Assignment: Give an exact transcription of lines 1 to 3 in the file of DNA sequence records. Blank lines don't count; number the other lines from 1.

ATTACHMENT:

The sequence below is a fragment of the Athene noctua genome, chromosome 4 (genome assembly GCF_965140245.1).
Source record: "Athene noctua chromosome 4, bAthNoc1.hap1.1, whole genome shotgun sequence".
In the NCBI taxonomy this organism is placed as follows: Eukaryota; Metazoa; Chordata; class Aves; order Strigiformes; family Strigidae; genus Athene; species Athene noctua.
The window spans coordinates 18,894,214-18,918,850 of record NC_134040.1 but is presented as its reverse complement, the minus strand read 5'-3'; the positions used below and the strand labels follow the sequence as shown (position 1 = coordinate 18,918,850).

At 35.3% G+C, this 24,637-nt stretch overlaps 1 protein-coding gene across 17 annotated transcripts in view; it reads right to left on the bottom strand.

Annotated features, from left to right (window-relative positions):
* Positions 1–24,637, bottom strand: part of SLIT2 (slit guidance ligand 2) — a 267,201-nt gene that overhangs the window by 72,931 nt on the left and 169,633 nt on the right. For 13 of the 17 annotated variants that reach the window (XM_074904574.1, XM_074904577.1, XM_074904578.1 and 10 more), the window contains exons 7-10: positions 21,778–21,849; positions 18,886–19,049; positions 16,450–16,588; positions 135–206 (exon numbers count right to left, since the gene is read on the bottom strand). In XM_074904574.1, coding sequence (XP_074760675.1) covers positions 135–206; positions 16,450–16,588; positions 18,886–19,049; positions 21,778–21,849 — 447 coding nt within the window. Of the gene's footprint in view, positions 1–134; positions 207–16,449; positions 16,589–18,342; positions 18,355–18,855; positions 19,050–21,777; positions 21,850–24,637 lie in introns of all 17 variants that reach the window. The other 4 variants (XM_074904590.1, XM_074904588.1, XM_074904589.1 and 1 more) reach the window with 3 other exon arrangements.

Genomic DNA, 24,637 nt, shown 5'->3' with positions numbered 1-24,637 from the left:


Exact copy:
The sequence below is a fragment of the Athene noctua genome, chromosome 4 (genome assembly GCF_965140245.1).
Source record: "Athene noctua chromosome 4, bAthNoc1.hap1.1, whole genome shotgun sequence".
In the NCBI taxonomy this organism is placed as follows: Eukaryota; Metazoa; Chordata; class Aves; order Strigiformes; family Strigidae; genus Athene; species Athene noctua.